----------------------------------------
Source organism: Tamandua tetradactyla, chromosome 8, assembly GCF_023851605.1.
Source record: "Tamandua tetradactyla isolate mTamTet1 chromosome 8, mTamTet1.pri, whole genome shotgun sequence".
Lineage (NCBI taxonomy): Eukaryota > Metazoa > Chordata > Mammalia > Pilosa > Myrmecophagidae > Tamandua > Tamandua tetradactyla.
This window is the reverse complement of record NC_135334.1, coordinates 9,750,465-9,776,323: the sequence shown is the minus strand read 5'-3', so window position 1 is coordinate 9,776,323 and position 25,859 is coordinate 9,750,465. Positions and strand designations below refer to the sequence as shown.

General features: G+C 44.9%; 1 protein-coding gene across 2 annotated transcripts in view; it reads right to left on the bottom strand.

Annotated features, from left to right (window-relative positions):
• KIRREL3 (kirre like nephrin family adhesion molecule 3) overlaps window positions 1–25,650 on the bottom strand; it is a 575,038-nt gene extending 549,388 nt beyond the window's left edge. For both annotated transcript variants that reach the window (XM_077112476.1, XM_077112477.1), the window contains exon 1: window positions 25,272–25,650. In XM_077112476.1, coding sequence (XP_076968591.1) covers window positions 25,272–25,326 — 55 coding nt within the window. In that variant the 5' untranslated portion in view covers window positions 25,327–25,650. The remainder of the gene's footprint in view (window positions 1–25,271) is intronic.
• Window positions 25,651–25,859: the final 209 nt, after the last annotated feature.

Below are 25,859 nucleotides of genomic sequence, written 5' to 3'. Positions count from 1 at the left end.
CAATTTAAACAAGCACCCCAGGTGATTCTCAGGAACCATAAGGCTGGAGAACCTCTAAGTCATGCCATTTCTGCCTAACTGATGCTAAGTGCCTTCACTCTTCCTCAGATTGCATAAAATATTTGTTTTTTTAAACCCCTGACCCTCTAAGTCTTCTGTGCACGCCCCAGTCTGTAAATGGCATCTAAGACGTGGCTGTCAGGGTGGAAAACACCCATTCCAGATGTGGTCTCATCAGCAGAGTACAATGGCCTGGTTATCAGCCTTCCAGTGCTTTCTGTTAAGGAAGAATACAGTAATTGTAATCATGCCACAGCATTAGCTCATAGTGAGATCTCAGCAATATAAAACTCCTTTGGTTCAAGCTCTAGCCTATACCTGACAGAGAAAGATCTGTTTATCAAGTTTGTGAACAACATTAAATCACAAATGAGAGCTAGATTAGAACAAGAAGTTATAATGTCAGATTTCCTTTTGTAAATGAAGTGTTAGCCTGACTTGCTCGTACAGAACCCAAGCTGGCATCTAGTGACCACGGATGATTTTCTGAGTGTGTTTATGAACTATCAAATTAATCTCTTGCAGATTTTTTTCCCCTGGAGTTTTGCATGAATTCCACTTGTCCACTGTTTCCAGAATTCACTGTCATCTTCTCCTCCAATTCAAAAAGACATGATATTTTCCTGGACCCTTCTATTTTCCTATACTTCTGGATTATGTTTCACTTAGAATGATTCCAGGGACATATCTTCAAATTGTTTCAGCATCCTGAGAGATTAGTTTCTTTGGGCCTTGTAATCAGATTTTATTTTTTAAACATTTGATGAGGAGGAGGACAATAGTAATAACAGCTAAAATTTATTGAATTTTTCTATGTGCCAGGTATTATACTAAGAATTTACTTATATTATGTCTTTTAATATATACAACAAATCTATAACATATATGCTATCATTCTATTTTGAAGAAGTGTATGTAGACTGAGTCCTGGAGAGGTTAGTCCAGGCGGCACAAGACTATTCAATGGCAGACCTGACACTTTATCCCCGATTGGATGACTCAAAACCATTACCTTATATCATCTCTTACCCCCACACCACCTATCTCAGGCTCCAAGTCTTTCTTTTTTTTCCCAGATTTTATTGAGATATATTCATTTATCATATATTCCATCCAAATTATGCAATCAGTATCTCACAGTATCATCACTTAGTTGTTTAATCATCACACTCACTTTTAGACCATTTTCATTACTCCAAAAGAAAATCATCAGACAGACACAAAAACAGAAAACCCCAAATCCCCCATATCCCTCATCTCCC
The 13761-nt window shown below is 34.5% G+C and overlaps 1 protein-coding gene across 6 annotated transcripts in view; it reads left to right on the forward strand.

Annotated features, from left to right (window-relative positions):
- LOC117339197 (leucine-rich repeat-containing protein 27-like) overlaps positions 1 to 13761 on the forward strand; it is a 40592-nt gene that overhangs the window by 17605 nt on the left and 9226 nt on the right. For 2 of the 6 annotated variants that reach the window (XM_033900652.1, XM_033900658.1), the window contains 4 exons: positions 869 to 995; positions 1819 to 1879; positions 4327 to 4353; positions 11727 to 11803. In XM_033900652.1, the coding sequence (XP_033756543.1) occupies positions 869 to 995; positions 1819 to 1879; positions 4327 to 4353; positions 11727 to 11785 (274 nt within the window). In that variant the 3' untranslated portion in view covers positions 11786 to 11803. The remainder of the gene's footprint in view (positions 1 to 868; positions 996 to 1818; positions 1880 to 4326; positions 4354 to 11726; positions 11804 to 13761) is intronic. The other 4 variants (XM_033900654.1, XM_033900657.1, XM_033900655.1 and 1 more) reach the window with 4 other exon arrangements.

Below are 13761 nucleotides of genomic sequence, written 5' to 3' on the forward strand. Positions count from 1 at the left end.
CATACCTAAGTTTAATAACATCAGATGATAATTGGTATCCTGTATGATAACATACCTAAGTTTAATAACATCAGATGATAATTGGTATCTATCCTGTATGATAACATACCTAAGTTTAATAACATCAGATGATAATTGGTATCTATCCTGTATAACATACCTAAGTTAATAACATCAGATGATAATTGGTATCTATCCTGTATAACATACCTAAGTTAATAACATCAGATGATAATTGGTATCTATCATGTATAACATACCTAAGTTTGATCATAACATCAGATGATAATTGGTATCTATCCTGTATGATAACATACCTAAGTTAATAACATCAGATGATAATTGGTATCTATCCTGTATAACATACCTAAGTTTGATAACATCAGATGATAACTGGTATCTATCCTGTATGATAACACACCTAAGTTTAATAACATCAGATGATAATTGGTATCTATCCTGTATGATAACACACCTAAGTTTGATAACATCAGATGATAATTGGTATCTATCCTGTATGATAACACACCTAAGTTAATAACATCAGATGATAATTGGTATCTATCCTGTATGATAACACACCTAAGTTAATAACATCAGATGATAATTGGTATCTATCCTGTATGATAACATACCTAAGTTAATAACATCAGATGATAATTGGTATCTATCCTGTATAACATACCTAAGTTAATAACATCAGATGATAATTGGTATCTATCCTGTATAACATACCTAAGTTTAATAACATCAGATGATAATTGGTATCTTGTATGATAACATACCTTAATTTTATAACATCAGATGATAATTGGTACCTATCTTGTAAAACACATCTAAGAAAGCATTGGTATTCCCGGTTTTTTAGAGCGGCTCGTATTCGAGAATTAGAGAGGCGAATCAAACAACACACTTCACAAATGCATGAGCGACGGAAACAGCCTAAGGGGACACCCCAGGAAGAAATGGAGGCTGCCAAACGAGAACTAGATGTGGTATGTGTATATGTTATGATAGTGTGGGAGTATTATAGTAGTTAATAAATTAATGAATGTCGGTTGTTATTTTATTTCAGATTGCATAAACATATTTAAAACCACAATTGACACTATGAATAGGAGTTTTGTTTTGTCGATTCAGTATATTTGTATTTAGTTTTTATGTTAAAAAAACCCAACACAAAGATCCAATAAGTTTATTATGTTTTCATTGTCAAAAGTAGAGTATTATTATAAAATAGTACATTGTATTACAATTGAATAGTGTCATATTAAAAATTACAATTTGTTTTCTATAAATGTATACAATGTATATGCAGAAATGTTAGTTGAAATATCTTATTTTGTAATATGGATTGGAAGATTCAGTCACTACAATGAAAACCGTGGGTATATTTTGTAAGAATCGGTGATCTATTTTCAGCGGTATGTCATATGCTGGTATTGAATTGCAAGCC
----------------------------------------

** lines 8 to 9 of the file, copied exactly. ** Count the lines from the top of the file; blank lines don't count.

• Window positions 25,651–25,859: the final 209 nt, after the last annotated feature.

Below are 25,859 nucleotides of genomic sequence, written 5' to 3'. Positions count from 1 at the left end.